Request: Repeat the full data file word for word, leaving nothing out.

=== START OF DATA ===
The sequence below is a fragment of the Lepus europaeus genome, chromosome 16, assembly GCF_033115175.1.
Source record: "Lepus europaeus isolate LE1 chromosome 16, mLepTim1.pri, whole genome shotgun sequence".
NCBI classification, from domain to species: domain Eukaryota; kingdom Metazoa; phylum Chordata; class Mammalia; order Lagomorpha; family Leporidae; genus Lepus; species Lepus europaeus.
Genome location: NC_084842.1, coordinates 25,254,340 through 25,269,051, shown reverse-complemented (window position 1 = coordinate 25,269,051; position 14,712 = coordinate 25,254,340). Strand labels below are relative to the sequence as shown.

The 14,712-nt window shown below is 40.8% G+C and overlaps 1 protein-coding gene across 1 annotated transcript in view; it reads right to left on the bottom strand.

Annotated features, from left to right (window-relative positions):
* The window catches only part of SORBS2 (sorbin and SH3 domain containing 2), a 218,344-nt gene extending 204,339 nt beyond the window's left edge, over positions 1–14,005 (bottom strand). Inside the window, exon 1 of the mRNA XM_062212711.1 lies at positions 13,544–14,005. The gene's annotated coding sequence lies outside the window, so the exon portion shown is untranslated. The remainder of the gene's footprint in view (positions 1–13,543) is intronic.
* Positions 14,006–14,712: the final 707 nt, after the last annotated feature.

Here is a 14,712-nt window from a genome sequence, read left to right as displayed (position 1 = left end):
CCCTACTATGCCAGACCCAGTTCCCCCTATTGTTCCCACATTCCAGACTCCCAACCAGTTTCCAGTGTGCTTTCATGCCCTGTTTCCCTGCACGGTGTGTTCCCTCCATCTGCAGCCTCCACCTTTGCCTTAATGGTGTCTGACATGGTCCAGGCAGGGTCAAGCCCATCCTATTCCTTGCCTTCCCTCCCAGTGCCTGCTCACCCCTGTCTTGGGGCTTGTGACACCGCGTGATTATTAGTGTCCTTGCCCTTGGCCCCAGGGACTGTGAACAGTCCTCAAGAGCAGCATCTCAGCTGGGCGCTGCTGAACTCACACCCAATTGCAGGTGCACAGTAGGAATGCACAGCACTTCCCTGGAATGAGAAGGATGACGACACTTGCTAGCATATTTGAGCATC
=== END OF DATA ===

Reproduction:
The sequence below is a fragment of the Lepus europaeus genome, chromosome 16, assembly GCF_033115175.1.
Source record: "Lepus europaeus isolate LE1 chromosome 16, mLepTim1.pri, whole genome shotgun sequence".
NCBI classification, from domain to species: domain Eukaryota; kingdom Metazoa; phylum Chordata; class Mammalia; order Lagomorpha; family Leporidae; genus Lepus; species Lepus europaeus.
Genome location: NC_084842.1, coordinates 25,254,340 through 25,269,051, shown reverse-complemented (window position 1 = coordinate 25,269,051; position 14,712 = coordinate 25,254,340). Strand labels below are relative to the sequence as shown.

The 14,712-nt window shown below is 40.8% G+C and overlaps 1 protein-coding gene across 1 annotated transcript in view; it reads right to left on the bottom strand.

Annotated features, from left to right (window-relative positions):
* The window catches only part of SORBS2 (sorbin and SH3 domain containing 2), a 218,344-nt gene extending 204,339 nt beyond the window's left edge, over positions 1–14,005 (bottom strand). Inside the window, exon 1 of the mRNA XM_062212711.1 lies at positions 13,544–14,005. The gene's annotated coding sequence lies outside the window, so the exon portion shown is untranslated. The remainder of the gene's footprint in view (positions 1–13,543) is intronic.
* Positions 14,006–14,712: the final 707 nt, after the last annotated feature.

Here is a 14,712-nt window from a genome sequence, read left to right as displayed (position 1 = left end):
CCCTACTATGCCAGACCCAGTTCCCCCTATTGTTCCCACATTCCAGACTCCCAACCAGTTTCCAGTGTGCTTTCATGCCCTGTTTCCCTGCACGGTGTGTTCCCTCCATCTGCAGCCTCCACCTTTGCCTTAATGGTGTCTGACATGGTCCAGGCAGGGTCAAGCCCATCCTATTCCTTGCCTTCCCTCCCAGTGCCTGCTCACCCCTGTCTTGGGGCTTGTGACACCGCGTGATTATTAGTGTCCTTGCCCTTGGCCCCAGGGACTGTGAACAGTCCTCAAGAGCAGCATCTCAGCTGGGCGCTGCTGAACTCACACCCAATTGCAGGTGCACAGTAGGAATGCACAGCACTTCCCTGGAATGAGAAGGATGACGACACTTGCTAGCATATTTGAGCATC